Wednesday, July 13, 2011

The Week: Parents and Illness


The Week is an excellent publication that gives a short summary of the news. I have been writing a little commentary of my own on topics I find of interest in the magazine.

“The average paycheck for top executives at 200 big companies in 2010 was $10.8 million—a 23 percent gain from 2009”--NYTimes. The median household income has been decreasing in the recession. In 2009 the number was about $46,000 and projected to decline further.

Older generations are hemming and hawing about the new satirical children's book “Go the F—k to Sleep.” Old-ass columnists convinced that the younger generations are ruining society have claimed, “today's 20- and 30-somethings never quite grew up themselves, so the self-sacrifice and patience required to raise children comes as something of a shock. Now that they've been forced to behave like adults, they're angry—and worried they're not up to it.” Hold on a sec. That's kind of a big accusation—the latest generation of parents are immature brats that haven't got a clue how to be a parent. The age of first-time parents in the US has steadily been increasing. People are waiting longer to have kids—for a variety of reasons. Among the well-reported and numerous reasons being that these new parents want to be more emotionally mature and financially secure.

That's right, our new parents want to be more mature. But more mature than what? Well their parents and the people railing against this wry attempt at explaining the perpetual condition of parents of young children. Y'know the parents that were barely out of college and in many cases barely out of high school to raise kids. What a presumptuous notion to call these new parents immature.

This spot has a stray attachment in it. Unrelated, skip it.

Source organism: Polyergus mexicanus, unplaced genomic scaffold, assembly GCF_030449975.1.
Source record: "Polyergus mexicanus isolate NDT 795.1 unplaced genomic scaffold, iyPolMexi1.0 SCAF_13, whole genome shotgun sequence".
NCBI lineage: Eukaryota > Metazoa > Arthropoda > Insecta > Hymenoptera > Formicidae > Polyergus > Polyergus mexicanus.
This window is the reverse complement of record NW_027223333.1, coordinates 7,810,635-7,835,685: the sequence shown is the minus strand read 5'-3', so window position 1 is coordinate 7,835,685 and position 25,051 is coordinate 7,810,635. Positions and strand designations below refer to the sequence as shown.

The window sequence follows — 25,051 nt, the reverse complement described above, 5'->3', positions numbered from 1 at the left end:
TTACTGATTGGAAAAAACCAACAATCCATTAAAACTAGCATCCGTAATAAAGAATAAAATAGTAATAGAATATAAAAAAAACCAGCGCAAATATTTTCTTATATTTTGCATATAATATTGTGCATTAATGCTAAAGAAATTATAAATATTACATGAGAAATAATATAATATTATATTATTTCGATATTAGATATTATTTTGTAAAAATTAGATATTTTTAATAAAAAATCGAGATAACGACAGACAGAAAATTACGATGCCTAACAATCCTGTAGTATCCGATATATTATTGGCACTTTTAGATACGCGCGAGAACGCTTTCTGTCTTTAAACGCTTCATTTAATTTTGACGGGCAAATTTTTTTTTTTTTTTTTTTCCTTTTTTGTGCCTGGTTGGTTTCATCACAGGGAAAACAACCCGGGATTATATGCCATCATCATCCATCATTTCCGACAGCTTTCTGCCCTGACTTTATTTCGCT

So what is this about? This is about a book by Adam Mansbach that is written in the form of a children's picture book and directed at frustrated parents. I have personally encountered the book in Powell's and found it to be hilarious and insightful. As a former child that refused to sleep under any circumstances I can imagine the frustration I wrought upon my parents. It is no fault of the author's that he merely called to attention the difficulties of being a parent. I think we can sufficiently put to rest those who claim the sky is falling. And we can turn back mirror back on them.

Also, apparently people who live in urban environments are more excitable and are more nervous under stress. The other claim is that there would be 30% fewer people with schizophrenia. Not sure how I feel about all that but I think that it should be investigated further.